Whenever I see things like this, they are always tied to moving money from your checking to your savings account.
The reason why that's the mechanism they're suggesting is because most people treat their checking account as their primary transaction account - they leave their paycheck there, and spend out of it for daily purchases, bills, and so on. Perhaps also transferring a small portion to a savings account or other savings instrument. Most people tend to live on their debit card, or their credit cards (which they pay via their checking account), or on cash (which they withdraw from their checking account).
You seem to behave a little differently, which is okay, but to answer your direct question,
Is there any benefit to keeping money in a checking account?
The benefit is allowing yourself to separate a transactional account from a savings account. People generally like this separation because it allows them to explicitly separate money meant for longer-term savings from money they're intending to spend immediately.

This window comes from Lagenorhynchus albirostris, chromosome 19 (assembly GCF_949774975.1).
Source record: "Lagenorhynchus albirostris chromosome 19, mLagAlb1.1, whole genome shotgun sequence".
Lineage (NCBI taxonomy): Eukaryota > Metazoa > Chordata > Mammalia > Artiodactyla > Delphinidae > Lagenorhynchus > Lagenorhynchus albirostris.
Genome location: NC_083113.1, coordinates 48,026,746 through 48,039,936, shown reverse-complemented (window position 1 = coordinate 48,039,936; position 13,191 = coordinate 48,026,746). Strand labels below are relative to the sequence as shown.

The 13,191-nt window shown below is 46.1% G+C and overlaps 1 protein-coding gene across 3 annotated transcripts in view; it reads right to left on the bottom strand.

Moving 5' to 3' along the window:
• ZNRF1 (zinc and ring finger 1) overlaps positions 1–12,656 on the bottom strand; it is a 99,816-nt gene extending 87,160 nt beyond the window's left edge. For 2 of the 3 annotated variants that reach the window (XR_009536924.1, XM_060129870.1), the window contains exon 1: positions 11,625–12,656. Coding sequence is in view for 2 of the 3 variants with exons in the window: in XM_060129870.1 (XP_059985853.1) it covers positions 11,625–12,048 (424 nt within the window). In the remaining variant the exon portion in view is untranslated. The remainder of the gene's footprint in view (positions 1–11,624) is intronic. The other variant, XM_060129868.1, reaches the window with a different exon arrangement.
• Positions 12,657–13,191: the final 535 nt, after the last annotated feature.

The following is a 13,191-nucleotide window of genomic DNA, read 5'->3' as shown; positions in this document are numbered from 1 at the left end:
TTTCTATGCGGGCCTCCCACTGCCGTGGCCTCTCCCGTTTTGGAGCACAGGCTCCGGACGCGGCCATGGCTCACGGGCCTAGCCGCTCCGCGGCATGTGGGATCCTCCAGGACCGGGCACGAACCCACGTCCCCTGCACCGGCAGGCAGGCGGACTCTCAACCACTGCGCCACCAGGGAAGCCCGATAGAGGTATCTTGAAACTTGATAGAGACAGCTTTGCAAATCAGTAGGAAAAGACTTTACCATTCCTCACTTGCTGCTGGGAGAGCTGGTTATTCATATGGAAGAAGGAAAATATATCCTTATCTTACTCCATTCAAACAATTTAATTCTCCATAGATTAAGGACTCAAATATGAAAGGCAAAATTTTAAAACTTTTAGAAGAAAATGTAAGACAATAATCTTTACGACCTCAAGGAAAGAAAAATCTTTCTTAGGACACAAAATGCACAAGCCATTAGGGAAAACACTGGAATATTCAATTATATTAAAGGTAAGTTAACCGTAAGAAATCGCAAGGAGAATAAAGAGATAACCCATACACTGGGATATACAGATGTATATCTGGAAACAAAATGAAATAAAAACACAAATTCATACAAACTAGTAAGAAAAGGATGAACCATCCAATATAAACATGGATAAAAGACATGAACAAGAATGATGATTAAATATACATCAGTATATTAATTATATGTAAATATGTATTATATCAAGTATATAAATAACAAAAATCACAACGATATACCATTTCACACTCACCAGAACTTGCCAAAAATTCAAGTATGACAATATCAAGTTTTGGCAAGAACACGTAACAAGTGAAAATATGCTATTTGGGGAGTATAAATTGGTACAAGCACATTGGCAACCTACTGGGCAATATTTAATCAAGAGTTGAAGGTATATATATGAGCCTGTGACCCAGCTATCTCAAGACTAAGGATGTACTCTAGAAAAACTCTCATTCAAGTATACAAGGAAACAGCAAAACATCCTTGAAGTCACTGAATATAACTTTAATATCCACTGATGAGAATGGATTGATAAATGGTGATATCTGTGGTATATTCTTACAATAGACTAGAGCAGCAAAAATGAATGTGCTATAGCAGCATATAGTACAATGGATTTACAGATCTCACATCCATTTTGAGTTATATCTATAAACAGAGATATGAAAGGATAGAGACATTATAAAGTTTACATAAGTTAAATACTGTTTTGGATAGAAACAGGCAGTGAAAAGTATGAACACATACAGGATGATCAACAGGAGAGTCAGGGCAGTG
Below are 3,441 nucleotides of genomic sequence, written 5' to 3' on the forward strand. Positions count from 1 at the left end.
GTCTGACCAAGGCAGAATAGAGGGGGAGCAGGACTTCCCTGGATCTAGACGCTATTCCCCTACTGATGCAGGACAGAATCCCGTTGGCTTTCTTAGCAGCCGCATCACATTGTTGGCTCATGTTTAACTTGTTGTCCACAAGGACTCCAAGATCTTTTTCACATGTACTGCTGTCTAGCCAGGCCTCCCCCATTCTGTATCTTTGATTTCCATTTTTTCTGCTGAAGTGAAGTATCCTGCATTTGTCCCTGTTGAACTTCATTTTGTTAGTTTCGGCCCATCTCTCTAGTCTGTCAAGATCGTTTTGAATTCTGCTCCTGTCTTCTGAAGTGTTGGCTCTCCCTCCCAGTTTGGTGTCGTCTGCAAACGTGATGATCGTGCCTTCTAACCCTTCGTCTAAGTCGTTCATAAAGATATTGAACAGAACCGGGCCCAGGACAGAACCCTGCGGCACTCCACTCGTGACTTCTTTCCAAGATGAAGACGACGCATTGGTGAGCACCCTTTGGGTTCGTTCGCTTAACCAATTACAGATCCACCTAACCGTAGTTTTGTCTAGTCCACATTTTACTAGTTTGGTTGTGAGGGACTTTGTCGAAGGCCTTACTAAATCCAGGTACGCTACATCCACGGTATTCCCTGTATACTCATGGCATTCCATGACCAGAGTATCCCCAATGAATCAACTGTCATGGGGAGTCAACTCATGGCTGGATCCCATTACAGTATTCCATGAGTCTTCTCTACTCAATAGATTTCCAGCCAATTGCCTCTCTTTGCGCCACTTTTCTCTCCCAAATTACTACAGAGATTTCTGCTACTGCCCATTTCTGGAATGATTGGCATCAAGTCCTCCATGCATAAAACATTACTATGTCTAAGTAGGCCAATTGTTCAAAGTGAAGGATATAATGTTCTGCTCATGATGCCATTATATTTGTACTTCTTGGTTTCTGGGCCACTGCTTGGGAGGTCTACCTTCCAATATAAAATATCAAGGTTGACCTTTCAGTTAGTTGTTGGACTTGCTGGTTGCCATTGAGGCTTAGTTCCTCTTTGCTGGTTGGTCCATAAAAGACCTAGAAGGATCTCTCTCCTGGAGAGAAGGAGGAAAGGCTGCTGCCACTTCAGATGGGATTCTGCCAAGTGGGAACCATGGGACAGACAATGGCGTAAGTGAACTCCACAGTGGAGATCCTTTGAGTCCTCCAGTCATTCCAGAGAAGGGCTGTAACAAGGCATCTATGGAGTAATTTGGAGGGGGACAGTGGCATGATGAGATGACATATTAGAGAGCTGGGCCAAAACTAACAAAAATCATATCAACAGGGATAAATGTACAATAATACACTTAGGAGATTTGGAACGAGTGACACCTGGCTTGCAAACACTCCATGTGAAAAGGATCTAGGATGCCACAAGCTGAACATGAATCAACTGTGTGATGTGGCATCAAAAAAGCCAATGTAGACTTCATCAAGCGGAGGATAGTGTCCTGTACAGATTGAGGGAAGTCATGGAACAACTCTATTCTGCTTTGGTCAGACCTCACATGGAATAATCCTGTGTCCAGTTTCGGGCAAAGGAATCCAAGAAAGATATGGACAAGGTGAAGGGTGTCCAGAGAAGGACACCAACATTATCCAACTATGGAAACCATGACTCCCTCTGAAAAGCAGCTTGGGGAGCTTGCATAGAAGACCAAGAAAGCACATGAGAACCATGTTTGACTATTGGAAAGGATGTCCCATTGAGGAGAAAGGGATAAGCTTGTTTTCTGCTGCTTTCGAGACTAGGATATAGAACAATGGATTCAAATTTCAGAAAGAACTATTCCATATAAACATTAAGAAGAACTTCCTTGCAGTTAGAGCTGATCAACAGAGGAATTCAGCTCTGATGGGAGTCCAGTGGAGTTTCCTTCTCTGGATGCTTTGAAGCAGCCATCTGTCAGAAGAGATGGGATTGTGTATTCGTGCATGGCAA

In the US, the separation of a savings account from a transactional account is essentially regulated by Reg D which dictates that consumers are limited in the number of transactions they can make out of a so-called savings account. The purpose of this limit is to essentially force consumers to separate savings and transactional accounts. The fed wants this separation because it requires banks to reserve differently on savings and checking accounts, and if consumers ignore the different intended purposes for these products, it makes that reserve process much harder to implement.
If you've found something that works for you, then there's no need to change. Just make sure you understand if there are any limits on your savings account.